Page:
People have to realize that it’s not just about who gets into office for the president – who’s your local city council person, and what are you doing to hold them accountable? It’s not just about voting, either. What are you doing to organize in your community? Voting is not the hardest thing for someone to do. It’s definitely a two-way street. People can stand by their principles and values; we can name thousands: Noam Chomsky, Howard Zinn, Leonard Jeffries, and thousands of Blacks and Latinos who are completely radical people. And those who maintain their principles, values, and ethics can also have a livelihood; young people need to know that, too. But they’re gonna know that now, because the days of Goldman Sachs and Wall Street are over (laughs). You can’t even go there anymore to make some quick money.


Say I’m a 14-year old kid with little interest in politics – I don’t even know what habeas corpus means – and I meet you on the street. What would you say to me to get me involved?

Well, young kids may not know that language, but in this day and age they are making clear political choices. Young kids in an urban community know who the police are, they know who doesn’t have health care at home, and they know that some of them can’t eat every day. So they may not be articulate about politics, but they know what is fundamentally right and wrong, fair and unfair. That goes for white kids, kids of color, kids in suburbia, wealthy kids…there’s fundamental fairness, especially in their schools. I’m sure half of them get drug tested, or they can’t wear what they want to wear, so they’re already aware of intervention in their lives.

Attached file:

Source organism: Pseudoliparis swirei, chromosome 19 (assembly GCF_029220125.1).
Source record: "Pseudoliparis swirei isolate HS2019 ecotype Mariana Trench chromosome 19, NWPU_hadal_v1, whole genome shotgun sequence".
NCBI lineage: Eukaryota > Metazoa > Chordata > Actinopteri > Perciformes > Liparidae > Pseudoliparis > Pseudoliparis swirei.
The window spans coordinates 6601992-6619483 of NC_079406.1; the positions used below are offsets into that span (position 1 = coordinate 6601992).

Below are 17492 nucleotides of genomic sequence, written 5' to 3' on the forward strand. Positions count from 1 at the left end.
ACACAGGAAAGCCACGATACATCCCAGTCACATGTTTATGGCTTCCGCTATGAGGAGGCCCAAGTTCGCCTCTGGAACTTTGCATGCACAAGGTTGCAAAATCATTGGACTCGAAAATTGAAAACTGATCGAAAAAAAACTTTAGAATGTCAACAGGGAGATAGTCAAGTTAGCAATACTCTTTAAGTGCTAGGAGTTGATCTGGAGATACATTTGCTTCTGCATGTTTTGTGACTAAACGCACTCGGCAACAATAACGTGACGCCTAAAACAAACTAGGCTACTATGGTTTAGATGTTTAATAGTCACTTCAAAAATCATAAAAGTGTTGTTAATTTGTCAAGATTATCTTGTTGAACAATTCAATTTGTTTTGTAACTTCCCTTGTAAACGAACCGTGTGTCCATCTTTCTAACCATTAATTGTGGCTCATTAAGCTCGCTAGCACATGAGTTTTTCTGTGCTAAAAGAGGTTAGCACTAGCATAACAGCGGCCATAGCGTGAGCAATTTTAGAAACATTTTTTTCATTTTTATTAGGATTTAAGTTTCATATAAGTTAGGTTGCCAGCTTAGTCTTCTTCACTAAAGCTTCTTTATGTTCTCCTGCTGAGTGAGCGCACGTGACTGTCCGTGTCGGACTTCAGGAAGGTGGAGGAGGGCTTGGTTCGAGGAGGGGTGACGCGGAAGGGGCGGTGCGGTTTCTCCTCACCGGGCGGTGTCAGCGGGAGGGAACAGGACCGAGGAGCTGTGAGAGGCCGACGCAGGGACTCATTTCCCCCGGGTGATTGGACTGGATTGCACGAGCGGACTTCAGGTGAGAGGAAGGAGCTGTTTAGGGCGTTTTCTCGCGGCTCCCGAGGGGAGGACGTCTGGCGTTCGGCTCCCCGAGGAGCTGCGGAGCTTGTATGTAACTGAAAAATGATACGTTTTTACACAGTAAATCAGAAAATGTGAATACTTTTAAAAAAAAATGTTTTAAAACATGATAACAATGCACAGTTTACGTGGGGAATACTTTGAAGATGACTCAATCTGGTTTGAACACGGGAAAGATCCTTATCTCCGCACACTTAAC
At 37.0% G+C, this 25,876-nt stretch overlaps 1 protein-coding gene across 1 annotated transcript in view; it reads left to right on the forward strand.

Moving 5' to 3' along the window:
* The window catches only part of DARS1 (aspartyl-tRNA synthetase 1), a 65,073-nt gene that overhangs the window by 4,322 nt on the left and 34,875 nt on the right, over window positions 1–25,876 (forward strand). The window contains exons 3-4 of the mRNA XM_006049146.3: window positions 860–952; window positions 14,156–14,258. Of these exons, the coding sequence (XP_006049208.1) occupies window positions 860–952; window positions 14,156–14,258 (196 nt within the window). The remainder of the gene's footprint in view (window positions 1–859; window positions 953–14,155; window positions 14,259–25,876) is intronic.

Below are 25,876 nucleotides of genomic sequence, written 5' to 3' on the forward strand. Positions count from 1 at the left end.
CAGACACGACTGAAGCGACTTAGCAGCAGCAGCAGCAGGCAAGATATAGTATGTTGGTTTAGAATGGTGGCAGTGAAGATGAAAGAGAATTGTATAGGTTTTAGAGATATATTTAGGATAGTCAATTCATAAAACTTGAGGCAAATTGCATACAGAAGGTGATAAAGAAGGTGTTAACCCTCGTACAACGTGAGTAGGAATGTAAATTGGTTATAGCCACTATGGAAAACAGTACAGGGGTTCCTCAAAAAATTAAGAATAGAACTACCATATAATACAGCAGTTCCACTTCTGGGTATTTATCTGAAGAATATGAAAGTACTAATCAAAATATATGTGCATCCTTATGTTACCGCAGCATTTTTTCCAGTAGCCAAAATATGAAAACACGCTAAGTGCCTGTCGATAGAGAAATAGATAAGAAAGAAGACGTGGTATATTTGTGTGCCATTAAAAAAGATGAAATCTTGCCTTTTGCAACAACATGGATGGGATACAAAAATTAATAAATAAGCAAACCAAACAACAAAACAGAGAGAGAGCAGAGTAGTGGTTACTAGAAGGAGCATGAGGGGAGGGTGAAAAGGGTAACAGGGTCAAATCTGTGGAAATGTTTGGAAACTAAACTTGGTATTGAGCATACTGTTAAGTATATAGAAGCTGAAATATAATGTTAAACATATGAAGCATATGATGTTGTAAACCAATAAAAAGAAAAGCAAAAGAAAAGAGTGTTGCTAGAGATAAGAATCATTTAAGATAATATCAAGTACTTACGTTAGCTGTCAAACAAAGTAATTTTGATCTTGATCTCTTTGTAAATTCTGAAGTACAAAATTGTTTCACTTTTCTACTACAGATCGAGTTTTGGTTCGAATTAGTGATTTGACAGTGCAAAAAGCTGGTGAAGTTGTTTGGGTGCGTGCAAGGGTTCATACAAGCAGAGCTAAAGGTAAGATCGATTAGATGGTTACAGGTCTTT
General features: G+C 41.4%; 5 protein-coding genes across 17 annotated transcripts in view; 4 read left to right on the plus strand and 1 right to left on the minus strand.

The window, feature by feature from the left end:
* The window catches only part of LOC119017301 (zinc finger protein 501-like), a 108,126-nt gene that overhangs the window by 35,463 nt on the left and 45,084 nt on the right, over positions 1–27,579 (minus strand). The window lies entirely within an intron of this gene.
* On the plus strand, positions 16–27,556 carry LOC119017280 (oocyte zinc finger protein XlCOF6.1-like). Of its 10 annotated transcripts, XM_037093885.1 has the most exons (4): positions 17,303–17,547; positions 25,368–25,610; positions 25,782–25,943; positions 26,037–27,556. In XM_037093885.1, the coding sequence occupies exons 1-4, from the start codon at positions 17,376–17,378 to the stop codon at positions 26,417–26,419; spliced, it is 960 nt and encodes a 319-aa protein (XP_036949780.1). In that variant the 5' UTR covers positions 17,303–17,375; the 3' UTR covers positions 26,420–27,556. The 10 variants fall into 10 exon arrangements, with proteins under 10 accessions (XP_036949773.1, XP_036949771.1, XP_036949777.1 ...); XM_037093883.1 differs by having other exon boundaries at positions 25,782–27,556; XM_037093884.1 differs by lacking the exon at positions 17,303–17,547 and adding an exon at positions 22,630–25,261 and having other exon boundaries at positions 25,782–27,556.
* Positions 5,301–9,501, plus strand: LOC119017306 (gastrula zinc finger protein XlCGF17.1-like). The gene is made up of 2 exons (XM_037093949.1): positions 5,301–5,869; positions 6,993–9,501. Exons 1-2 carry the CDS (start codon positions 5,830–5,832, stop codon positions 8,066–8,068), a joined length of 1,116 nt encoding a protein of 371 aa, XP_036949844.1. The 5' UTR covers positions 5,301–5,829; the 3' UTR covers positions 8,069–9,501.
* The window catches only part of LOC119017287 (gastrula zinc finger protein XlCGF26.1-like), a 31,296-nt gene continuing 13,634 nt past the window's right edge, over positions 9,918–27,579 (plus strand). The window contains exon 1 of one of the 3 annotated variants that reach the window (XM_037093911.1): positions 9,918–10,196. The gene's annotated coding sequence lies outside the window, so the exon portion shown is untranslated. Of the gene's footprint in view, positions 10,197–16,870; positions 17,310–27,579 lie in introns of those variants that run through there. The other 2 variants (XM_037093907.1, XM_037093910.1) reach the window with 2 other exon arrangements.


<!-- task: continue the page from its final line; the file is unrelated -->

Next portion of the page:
You just have to talk to them, and ask “what issues are important to you?” I think a 14 year-old today has been exposed to the same things a 21 year-old has seen. It’s not like 15 years ago, where there were certain filters keeping information from them – they get information everywhere, and they are formulating opinions. You have to talk to them, in their language, about the issues that affect them and what is going on in their communities. They’re capable.


Adele Nieves is a journalist and activist, a member of the Critical Moment collective in Detroit, and a member of SPEAK! The Women of Color Media Justice Collective. This interview was published on ZCommunications